When it comes to Tae Kwon Do, in the 1989 film “Best of the Best,” the South Korean team, has no equals. The five members of the United States National Team have to train harder and smarter than ever, if they’re going to have a chance at victory. No one knows that better than the team’s head coach Frank Couzo, portrayed by Golden Globe and two time Emmy winner James Earl Jones (The Star Wars film franchise). For Couzo, team is everything, and unless and until his team realizes that, and believes it, they’ll be hard pressed to win anything.
Alex Grady, played by Oscar nominee Eric Roberts (Runaway Train), is the oldest member of the team. He had once been one of the best in the world, but a shoulder injury has kept him out of competition for quite some time. He’s a single father, his wife having passed away prior to the film’s storyline. He spends his days as an assembly line worker at an auto-plant, while also raising his son Walter (Edan Gross). Tommy Lee (Phillip Rhee) is a martial arts instructor who wants to compete. He is afraid, however, because a competition claimed the life of his older brother (David Park) when Tommy was a child. The person he is scheduled to compete against, Dae Han (Simon Rhee), is the best in the world. What troubles Tommy is not that he has to compete against the world’s best; instead, it’s the fact that Dae Han is the person responsible for his brother’s death. Tommy is conflicted over whether or not he wants to extract revenge. (As an aside: Rhee’s skills when it comes to martial arts is not merely a product of Hollywood fiction. He is a 7th degree black belt in Tae Kwon Do, and a 3rd degree black belt in Hap Ki Do, as well as Kendo).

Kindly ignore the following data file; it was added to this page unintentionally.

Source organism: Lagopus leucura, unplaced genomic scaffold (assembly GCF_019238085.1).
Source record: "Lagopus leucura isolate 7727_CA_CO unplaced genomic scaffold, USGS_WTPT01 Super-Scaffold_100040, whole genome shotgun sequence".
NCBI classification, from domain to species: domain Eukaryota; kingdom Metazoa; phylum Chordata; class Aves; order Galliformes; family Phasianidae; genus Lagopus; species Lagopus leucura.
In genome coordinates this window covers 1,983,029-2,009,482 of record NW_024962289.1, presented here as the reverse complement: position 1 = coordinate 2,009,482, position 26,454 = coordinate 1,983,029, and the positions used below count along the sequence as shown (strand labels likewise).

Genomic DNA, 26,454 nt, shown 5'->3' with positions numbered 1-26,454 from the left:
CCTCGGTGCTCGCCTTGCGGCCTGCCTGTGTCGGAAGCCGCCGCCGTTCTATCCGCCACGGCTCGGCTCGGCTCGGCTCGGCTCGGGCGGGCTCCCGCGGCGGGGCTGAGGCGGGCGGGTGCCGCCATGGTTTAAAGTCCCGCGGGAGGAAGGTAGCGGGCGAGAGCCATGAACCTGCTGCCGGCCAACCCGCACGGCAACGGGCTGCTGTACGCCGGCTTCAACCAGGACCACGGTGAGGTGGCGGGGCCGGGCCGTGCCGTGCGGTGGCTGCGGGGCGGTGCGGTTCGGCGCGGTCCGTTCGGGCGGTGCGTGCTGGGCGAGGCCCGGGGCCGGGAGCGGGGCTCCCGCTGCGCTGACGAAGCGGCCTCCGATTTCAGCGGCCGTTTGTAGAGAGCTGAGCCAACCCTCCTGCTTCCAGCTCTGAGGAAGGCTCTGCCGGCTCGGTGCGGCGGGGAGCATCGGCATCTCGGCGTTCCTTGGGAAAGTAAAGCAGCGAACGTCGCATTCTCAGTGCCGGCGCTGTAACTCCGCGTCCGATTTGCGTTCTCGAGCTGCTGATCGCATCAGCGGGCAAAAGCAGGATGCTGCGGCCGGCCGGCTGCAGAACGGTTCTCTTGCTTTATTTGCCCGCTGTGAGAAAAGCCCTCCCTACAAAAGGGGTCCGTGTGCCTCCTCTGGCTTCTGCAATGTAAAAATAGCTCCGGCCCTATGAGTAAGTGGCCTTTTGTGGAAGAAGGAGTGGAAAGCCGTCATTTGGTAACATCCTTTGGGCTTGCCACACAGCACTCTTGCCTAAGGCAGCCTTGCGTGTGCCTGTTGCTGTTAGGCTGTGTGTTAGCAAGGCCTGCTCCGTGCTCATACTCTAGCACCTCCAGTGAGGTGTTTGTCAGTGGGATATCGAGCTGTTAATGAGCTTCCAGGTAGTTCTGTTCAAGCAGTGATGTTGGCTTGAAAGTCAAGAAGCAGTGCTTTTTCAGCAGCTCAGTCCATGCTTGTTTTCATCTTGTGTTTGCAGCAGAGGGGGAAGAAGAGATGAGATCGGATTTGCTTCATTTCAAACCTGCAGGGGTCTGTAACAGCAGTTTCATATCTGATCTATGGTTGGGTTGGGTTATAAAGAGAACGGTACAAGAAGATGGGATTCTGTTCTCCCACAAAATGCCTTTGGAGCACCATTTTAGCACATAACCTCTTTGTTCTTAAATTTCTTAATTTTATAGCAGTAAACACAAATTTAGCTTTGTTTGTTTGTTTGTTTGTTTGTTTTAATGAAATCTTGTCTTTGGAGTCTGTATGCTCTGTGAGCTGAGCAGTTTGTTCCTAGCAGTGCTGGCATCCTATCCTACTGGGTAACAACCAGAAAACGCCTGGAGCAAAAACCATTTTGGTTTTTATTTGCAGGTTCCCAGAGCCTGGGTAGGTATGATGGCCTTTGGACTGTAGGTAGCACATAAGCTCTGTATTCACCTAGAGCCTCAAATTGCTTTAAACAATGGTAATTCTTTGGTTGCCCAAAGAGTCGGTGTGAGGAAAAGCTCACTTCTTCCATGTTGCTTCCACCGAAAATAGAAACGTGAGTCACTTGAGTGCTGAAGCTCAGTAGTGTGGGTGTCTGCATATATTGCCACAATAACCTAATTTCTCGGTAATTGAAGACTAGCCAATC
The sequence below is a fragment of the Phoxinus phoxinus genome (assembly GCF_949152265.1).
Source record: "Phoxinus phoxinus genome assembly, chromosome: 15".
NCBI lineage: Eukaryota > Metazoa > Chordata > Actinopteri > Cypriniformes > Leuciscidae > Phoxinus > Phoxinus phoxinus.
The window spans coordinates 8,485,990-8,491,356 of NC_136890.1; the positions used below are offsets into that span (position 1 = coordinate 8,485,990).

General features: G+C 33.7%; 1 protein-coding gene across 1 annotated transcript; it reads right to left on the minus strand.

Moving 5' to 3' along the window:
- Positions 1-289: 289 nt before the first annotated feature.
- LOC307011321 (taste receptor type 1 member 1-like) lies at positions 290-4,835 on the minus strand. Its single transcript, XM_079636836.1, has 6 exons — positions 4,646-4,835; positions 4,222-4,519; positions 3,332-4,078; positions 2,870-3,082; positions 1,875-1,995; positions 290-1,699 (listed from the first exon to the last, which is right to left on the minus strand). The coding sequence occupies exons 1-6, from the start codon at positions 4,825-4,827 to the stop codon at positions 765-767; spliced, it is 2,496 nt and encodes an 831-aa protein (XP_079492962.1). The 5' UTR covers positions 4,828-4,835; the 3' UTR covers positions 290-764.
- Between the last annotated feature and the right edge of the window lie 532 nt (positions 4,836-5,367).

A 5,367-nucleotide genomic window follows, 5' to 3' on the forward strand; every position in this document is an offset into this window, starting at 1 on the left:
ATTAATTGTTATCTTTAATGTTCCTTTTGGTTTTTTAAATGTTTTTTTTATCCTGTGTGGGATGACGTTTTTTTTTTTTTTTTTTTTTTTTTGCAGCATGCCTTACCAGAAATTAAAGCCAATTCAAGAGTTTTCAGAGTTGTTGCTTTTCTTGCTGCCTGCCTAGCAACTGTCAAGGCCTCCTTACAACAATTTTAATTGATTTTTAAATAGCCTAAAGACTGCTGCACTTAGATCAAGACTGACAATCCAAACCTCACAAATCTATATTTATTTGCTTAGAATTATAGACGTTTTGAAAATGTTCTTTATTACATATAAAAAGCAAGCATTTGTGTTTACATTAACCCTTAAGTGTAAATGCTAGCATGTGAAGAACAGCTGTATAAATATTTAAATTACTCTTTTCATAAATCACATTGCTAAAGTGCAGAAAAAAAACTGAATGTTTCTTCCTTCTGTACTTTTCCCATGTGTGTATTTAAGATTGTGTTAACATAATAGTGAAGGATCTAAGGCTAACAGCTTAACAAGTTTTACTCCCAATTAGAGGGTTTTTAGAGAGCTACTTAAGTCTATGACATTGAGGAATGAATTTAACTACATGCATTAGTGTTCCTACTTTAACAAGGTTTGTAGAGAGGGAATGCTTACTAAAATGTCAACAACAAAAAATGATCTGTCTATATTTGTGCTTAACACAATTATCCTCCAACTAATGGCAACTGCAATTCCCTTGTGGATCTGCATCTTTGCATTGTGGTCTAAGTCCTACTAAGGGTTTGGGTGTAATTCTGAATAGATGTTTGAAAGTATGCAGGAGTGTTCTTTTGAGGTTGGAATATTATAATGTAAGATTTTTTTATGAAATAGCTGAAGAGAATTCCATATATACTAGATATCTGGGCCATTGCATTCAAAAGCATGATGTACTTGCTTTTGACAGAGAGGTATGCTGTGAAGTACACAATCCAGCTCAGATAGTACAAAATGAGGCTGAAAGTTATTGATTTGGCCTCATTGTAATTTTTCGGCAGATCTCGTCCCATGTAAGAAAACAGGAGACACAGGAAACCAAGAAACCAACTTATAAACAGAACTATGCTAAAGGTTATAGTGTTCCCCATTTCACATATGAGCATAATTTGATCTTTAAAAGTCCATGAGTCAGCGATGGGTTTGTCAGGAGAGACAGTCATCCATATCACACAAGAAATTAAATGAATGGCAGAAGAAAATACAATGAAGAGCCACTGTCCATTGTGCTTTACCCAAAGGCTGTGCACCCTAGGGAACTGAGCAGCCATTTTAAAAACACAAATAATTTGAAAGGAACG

There are other members of the team who are involved in the competition. First there is Travis Brickley, acted by Golden Globe winner Chris Penn (Reservoir Dogs). Travis is both a smart mouth and a temperamental person. Next is Virgil Keller (John Dye) who is a practicing Buddhist and seemingly the most unlikely member of the team. Lastly is Sonny Grasso (David Agresta), a tough guy from Detroit who likes his music loud. There are additional characters who are essential to the team, but are not directly involved in the competitive matches. Golden Globe winner Sally Kirkland (Anna), as Catherine Wade is one of these people. She is a trainer, but her work doesn’t focus on the physical. Instead she is there to get the team mentally prepared. Furthermore, Don Peterson (Tom Everett) is the team’s analytics person. He has information about every competition and competitor, who has ever fought for South Korea. (As an aside: Tommy Lee (Phillip Rhee) and Dae Han (Simon Rhee) are brothers in real life).
“Best of the Best” was released in America on November 10, 1989. The film was directed by Robert Radler (Turn It Up), and written for the screen by Paul Levine (Aurora: Operation Intercept), based on a story he co-wrote with Phillip Rhee. Additional dialogue for the film was provided by Max Strom (Shelter). The film, which is parts action, drama, sports and thriller, has a runtime of 97 minutes. As of the writing of this post “Best of the Best,” has been followed by three sequels.
I am recommending watching this film for the fight sequences, because with the exception of Jones and Roberts, the acting is not what I would consider stellar. I had heard about “Best of the Best” for many years, but had never seen it. A number of people, who I spoke to about the movie, stated that it was their favorite or one of their favorite martial arts films. When I sat down to watch the film, I was not looking for something comparable to “The Godfather” or any film of that ilk. I was simply looking for something to keep me entertained – – and that it did.